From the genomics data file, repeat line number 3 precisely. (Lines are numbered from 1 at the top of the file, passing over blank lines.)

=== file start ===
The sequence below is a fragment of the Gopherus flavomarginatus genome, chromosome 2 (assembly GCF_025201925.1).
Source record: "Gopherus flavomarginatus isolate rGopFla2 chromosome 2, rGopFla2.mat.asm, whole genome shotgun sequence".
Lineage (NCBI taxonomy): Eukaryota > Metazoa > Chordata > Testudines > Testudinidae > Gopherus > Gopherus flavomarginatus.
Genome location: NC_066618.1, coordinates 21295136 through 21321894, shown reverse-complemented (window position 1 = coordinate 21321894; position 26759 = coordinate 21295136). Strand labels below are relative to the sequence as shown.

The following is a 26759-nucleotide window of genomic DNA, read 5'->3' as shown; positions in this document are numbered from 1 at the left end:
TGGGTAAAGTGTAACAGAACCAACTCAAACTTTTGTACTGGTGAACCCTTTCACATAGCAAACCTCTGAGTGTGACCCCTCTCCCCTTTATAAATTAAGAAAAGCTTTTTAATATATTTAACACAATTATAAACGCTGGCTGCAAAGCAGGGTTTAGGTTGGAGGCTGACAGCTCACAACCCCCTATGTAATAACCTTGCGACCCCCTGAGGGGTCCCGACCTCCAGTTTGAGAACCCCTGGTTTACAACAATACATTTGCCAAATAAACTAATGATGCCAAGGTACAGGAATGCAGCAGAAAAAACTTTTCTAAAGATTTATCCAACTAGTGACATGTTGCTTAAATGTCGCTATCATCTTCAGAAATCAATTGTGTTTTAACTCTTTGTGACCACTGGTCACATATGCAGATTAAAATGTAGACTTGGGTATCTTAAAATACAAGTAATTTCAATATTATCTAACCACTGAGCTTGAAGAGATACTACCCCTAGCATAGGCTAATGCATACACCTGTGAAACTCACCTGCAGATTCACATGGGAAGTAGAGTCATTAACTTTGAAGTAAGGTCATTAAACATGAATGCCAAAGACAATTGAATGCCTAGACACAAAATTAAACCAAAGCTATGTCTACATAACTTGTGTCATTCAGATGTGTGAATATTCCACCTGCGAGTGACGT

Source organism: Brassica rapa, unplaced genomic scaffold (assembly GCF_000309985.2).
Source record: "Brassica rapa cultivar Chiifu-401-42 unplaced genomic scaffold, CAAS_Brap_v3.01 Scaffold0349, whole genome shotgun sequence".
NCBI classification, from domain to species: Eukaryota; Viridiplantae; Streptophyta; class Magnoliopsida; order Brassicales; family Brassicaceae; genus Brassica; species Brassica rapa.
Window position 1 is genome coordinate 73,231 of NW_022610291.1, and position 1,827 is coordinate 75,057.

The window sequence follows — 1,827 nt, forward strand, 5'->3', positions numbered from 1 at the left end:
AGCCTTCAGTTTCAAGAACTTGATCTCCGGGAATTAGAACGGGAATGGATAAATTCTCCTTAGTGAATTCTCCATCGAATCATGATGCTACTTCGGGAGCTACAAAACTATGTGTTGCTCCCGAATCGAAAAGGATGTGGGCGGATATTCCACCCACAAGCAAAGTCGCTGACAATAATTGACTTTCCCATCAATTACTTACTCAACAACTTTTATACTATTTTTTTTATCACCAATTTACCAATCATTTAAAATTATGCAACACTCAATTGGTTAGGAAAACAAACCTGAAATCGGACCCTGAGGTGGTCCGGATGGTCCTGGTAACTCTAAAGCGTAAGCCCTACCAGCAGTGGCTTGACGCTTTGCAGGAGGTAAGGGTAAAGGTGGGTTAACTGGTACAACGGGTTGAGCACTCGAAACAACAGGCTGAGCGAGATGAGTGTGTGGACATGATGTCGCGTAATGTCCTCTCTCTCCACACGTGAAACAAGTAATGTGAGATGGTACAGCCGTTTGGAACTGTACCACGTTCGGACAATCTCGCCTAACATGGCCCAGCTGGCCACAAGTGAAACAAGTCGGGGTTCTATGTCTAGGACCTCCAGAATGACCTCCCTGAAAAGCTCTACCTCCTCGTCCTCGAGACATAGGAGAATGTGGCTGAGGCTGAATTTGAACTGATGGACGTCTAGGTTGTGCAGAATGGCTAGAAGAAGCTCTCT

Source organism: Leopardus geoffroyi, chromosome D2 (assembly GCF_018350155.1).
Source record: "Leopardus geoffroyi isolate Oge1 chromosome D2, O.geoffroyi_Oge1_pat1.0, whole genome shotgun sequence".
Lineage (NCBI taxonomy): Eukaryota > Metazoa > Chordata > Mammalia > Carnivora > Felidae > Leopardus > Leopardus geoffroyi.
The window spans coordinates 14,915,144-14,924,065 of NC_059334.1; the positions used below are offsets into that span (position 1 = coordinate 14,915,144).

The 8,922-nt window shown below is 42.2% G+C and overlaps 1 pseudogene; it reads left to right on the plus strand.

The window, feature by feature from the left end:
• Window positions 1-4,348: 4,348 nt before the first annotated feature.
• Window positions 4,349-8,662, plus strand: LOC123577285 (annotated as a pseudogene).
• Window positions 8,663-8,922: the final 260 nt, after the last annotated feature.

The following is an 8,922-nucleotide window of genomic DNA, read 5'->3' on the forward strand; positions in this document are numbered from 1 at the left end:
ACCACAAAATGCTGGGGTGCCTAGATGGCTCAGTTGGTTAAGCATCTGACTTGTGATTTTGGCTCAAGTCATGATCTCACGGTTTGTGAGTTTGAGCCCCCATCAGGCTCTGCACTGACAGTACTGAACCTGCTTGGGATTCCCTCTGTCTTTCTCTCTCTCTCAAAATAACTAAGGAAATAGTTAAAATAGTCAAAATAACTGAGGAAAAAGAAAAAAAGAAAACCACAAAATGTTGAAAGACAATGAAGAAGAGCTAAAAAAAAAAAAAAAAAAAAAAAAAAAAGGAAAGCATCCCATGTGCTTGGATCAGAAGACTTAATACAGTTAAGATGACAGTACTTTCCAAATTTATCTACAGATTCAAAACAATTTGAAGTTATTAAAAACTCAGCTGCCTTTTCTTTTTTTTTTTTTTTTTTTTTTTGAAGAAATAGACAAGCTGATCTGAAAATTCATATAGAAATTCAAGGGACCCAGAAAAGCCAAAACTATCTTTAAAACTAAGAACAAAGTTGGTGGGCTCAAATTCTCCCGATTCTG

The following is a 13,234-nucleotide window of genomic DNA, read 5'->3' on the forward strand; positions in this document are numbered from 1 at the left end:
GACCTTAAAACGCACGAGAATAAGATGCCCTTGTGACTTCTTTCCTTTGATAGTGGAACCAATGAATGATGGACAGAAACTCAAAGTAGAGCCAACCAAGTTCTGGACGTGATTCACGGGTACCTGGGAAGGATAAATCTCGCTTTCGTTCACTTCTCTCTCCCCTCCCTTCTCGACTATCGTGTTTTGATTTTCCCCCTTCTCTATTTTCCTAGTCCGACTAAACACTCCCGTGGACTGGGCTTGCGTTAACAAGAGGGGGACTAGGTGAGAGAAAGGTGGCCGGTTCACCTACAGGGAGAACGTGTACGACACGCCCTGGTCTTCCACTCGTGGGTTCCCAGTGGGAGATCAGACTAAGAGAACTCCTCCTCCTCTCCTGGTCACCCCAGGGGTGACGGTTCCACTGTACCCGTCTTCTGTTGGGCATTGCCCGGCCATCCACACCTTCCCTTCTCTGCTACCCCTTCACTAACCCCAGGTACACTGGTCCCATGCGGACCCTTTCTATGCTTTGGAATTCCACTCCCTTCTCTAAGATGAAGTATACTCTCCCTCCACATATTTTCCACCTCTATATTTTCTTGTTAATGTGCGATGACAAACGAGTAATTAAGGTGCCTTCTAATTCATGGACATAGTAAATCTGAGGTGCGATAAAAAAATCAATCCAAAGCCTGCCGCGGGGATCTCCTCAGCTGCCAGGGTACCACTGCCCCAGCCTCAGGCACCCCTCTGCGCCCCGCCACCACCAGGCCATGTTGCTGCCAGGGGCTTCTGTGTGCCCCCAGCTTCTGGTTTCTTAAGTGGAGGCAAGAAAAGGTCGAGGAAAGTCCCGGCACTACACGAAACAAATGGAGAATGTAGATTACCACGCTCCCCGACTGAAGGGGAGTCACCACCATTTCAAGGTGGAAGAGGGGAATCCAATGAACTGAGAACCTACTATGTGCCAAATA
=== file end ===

Lineage (NCBI taxonomy): Eukaryota > Metazoa > Chordata > Testudines > Testudinidae > Gopherus > Gopherus flavomarginatus.